Hi @nwikner,

The answers posted are correct. However, I’d like to take the opportunity to point out some possible pitfalls that are lurking when you use the results for further calculations.

Note that most of the formulas on the cheat sheets, including the midpoint formula, assume that their arguments have been *normalized*, that is, X \widetilde X = \pm 1.

For a point in 2D euclidean PGA that means that it is of the form e_0 + x e_1 + y e_2, that is, the

coefficient of the e_0 term is 1. If that isn’t the case, then the point can be normalized by dividing by that coefficient. (After all, PGA is *projective* geometric algebra, and in projective geometry multiplying by a non-zero scalar doesn’t change the geometric primitive).

So the precise statement of the formula is that A+B is the midpoint M of A and B when A and B are normalized. Otherwise, you have to use the more cumbersome formula

M = \dfrac{A}{\|A\|} + \dfrac{B}{\| B \|},

that is obtained by normalizing the arguments before applying the formula.

The ganja demo posted on this thread creates normalized points, so you can confidently apply the formulas to these points. But when you go to feed the results to further calculations, you have to be careful.

In this example, A+B will be the desired midpoint, but it will **not** be normalized. If

A = e_0 + x_a e_1 + y_a e_2 and

B= e_0 + x_b e_1 + y_b e_2, then

A+B = 2 e_0 + (x_a+x_b)e_1 + (y_a+y_b) e_2.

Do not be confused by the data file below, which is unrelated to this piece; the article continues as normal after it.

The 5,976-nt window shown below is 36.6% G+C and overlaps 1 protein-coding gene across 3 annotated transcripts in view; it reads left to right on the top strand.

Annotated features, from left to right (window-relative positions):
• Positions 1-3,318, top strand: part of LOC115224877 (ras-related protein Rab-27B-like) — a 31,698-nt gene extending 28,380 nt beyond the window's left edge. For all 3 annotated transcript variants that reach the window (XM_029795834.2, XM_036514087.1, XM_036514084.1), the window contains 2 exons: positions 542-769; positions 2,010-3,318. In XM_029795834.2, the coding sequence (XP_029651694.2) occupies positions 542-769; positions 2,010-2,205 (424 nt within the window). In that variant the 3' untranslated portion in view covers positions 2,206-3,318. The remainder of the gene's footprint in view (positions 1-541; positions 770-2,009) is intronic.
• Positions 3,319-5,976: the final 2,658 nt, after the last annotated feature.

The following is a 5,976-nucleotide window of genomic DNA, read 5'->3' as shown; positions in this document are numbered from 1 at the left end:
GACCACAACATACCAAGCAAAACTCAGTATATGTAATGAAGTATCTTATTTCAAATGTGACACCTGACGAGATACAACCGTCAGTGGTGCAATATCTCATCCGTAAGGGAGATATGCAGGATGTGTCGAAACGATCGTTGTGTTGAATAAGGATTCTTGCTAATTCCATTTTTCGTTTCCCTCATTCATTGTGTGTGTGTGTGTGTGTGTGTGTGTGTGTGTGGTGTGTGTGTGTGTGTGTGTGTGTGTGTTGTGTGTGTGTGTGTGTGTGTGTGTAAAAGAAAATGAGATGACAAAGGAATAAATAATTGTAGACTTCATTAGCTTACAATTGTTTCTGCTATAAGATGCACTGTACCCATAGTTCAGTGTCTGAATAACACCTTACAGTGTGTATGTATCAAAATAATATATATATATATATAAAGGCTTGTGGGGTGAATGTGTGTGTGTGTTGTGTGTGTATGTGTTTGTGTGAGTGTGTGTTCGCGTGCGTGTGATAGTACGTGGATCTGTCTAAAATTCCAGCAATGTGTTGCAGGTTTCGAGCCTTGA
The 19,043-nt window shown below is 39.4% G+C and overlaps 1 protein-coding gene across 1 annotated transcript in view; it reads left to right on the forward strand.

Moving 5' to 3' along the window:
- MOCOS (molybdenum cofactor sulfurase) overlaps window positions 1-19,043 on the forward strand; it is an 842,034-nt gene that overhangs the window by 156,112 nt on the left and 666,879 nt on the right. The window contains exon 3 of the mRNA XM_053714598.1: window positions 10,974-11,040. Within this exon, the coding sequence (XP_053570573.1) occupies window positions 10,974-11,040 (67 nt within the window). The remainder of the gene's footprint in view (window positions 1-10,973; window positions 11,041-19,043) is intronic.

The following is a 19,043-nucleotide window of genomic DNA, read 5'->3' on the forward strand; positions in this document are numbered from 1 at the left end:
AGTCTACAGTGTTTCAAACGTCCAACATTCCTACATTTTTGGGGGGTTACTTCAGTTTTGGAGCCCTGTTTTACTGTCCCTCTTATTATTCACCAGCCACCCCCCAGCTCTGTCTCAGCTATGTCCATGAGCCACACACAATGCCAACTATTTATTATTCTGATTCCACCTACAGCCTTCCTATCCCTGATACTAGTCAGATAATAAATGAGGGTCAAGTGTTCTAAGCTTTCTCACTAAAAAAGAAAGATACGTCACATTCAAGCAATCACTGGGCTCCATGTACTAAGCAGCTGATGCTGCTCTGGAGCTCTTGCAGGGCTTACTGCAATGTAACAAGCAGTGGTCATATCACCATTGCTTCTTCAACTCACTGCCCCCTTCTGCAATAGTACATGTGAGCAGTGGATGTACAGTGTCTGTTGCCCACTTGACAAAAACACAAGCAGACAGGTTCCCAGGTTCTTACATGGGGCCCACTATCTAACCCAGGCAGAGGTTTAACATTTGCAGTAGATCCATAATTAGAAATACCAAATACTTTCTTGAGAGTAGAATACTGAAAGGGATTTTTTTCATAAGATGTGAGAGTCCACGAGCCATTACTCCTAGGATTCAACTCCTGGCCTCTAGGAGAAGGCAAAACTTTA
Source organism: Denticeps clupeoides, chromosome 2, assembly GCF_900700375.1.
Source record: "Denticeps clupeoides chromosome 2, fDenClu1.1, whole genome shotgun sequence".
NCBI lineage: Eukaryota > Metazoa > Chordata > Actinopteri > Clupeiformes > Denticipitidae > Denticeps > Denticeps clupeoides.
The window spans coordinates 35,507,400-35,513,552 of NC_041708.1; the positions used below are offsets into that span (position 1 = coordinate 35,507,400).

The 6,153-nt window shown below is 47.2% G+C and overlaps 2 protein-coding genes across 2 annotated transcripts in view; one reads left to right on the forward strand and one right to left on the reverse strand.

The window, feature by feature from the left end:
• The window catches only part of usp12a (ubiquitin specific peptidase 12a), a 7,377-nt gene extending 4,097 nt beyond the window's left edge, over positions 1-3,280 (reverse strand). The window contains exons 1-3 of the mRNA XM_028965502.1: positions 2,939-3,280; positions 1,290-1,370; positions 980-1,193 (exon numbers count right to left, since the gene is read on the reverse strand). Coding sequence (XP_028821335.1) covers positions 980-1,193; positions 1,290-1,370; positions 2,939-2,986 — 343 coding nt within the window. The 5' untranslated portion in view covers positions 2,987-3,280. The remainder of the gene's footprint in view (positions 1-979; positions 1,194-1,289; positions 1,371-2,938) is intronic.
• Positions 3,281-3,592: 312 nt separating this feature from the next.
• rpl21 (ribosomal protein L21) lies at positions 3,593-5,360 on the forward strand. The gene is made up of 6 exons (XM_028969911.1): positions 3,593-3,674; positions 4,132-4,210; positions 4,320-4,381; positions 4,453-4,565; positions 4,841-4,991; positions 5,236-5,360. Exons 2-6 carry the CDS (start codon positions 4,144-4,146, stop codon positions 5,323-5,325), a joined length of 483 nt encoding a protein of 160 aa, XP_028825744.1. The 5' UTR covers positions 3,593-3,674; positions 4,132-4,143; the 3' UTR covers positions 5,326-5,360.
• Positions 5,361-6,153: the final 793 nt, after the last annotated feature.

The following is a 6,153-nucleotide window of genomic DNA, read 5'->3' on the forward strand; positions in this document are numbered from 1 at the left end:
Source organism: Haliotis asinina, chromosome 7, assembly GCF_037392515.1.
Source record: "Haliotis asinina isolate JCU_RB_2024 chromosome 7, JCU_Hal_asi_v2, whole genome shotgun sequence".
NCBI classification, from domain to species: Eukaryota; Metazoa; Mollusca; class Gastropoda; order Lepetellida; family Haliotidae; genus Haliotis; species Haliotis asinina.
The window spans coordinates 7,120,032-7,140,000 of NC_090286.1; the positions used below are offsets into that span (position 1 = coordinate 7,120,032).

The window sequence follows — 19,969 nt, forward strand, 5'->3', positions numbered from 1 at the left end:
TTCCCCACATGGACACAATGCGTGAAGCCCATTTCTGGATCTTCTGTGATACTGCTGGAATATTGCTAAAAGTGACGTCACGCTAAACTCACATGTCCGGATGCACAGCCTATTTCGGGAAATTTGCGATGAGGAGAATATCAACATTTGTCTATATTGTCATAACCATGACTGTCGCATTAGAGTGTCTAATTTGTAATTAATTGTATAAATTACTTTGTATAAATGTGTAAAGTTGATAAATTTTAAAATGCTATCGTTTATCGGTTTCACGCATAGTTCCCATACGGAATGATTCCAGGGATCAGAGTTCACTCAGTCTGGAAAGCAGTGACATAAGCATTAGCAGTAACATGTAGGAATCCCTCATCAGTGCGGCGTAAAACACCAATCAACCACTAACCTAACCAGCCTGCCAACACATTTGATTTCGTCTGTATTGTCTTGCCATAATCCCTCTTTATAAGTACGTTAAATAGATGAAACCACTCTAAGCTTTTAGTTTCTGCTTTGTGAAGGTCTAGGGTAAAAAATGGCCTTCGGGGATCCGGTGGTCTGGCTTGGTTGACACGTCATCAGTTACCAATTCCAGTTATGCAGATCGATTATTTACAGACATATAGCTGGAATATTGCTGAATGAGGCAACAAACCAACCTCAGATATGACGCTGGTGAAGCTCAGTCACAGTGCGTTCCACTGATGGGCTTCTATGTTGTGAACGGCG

So to normalize A+B, you have to divide by two:

M := A+B = e_0 + \dfrac{(x_a+x_b)}{2}e_1 + \dfrac{(y_a+y_b)}{2} e_2.

You should recognize the formula for the midpoint of two points here.

Using M you can find the midpoint of A+B and B:

M + B = e_0 + \dfrac{(x_a+3 x_b)}{4}e_1 + \dfrac{(y_a+3 y_b)}{4} e_2

which is the point \dfrac34 of the way from A to B, as it should be.

Without normalizing A+B, you obtain (before normalizing):

(A+B)+B = A + 2B = 3 e_0 + (x_a+2x_b)e_1 +(y_a+2 y_b) e_2

Which normalized is

e_0 + \dfrac{(x_a+2 x_b)}{3}e_1 + \dfrac{(y_a+2 y_b)}{3} e_2

which is the point \dfrac23 of the way from A to B: not correct.

I’ve extended Steven’s ganja demo to include the correct and incorrect results obtained above:

https://enkimute.github.io/ganja.js/examples/coffeeshop.html#2HKZUgmYA

The moral: always remember to normalize the results of your operations before feeding them to further calculations based on the formulas of the cheat sheets.